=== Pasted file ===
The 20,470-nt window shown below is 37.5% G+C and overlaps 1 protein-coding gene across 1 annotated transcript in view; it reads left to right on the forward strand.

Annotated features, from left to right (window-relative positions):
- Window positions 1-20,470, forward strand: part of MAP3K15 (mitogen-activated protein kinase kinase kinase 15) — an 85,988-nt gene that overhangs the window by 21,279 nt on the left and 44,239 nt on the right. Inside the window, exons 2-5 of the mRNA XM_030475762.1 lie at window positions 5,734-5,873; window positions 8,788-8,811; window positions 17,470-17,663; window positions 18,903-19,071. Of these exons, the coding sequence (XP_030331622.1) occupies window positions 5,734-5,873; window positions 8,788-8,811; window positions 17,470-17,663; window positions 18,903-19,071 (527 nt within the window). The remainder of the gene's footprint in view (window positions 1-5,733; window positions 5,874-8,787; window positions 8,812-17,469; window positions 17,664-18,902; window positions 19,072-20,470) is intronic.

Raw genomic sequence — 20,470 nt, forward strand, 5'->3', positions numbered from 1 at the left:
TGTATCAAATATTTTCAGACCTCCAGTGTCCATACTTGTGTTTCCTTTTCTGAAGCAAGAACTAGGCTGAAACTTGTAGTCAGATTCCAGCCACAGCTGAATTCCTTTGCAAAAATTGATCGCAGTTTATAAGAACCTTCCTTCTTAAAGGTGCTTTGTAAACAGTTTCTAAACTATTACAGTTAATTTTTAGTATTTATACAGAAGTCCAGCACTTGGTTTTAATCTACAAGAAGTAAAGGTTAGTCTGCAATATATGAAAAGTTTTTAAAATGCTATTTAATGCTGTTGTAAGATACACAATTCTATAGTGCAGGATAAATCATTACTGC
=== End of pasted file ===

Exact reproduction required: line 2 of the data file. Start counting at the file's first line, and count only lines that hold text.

Annotated features, from left to right (window-relative positions):